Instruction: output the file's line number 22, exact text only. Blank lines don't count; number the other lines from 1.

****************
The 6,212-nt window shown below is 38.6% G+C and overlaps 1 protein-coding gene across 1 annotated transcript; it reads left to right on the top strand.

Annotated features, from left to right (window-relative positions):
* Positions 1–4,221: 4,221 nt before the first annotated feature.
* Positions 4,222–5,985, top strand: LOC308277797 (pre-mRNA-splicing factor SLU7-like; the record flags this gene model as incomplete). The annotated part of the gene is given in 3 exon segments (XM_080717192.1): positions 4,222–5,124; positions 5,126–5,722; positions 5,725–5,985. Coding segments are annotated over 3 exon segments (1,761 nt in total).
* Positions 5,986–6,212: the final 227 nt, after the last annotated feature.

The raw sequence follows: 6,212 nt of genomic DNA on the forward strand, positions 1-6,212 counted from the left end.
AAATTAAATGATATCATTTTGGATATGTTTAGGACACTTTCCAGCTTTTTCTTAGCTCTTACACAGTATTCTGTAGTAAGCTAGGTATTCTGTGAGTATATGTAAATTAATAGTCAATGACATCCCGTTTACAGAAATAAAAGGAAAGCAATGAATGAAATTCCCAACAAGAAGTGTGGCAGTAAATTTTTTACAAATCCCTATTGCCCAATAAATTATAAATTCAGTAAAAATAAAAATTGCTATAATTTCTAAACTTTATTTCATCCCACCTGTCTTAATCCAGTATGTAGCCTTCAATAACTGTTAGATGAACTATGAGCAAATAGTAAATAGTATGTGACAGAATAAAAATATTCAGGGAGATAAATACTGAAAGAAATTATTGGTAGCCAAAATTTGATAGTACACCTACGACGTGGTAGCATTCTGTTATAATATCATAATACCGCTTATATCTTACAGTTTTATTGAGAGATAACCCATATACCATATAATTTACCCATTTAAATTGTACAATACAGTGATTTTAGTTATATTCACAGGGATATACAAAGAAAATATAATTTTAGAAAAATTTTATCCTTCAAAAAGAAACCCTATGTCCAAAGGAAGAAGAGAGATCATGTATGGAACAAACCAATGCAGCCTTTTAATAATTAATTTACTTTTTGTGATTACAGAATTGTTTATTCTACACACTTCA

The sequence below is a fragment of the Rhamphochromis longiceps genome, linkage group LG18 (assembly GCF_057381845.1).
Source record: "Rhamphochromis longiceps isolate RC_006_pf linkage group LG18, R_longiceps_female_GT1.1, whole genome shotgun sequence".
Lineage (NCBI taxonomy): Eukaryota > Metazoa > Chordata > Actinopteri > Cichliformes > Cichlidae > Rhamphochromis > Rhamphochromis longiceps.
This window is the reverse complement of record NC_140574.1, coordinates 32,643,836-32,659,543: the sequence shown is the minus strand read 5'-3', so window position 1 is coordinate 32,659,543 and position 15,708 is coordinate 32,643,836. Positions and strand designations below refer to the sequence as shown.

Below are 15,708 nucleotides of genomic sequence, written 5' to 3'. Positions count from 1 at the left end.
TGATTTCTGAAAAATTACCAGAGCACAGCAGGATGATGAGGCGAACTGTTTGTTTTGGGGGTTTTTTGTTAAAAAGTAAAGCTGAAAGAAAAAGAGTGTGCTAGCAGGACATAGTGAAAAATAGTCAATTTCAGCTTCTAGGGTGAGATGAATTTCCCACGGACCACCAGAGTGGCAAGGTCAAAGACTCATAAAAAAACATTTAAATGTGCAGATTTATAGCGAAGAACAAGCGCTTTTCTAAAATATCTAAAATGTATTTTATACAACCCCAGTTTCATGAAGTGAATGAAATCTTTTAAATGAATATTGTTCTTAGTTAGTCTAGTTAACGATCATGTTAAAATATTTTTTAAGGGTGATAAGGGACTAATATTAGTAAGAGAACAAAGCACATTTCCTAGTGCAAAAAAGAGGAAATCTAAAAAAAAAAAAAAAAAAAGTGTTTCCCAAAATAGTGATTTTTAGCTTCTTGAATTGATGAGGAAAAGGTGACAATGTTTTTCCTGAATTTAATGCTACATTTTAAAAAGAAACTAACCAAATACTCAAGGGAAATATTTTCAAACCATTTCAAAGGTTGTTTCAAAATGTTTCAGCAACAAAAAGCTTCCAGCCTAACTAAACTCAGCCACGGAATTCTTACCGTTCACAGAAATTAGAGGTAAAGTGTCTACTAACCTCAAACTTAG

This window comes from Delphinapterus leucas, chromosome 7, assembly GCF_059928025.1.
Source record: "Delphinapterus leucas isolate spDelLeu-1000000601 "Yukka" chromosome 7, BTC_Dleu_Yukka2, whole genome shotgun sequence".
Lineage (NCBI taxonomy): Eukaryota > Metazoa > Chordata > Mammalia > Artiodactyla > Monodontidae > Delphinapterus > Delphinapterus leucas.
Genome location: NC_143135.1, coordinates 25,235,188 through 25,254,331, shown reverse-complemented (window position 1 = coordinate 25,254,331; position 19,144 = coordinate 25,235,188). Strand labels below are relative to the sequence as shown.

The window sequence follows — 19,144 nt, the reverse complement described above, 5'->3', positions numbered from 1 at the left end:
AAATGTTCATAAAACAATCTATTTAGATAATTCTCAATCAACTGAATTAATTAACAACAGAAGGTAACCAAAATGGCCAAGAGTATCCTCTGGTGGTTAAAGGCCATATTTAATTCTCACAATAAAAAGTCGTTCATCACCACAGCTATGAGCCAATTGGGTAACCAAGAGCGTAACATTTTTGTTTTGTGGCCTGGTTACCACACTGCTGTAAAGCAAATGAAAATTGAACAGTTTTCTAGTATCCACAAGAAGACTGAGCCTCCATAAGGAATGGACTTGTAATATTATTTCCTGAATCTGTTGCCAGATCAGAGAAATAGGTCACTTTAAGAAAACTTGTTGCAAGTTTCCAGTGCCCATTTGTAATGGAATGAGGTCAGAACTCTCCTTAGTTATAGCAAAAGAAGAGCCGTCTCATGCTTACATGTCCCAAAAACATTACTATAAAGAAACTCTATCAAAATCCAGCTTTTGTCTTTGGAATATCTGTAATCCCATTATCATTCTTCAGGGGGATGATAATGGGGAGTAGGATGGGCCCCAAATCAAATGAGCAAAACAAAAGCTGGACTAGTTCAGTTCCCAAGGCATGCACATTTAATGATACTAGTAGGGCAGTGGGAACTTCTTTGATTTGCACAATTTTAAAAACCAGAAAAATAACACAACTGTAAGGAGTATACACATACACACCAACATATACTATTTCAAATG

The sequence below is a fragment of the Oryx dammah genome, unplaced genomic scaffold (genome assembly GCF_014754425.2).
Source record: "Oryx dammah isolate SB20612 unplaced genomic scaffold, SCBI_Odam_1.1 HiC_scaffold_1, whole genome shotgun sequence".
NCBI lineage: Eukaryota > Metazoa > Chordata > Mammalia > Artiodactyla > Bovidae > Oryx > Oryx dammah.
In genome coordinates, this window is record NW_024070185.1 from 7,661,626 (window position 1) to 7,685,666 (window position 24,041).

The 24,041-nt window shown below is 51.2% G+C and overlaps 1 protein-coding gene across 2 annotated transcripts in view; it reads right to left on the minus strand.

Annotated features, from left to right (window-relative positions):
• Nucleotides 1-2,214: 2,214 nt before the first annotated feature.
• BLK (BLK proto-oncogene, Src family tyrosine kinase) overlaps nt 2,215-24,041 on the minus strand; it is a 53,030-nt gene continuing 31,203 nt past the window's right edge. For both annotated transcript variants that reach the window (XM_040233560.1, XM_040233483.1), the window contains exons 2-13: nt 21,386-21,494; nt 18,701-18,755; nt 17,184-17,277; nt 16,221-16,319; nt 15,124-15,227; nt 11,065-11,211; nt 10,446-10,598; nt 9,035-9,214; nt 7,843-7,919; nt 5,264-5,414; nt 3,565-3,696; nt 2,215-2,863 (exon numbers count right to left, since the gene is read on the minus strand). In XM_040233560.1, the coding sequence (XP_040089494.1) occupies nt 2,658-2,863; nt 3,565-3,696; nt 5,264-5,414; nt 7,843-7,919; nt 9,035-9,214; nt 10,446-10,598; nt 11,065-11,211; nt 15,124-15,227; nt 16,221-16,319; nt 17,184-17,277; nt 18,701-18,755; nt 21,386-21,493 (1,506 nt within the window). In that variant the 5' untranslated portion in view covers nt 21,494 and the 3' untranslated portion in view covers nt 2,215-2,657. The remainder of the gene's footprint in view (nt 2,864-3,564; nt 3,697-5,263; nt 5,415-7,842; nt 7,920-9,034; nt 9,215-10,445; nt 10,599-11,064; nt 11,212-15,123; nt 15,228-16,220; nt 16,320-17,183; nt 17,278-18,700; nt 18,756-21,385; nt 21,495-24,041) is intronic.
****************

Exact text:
NCBI lineage: Eukaryota > Metazoa > Chordata > Mammalia > Artiodactyla > Bovidae > Oryx > Oryx dammah.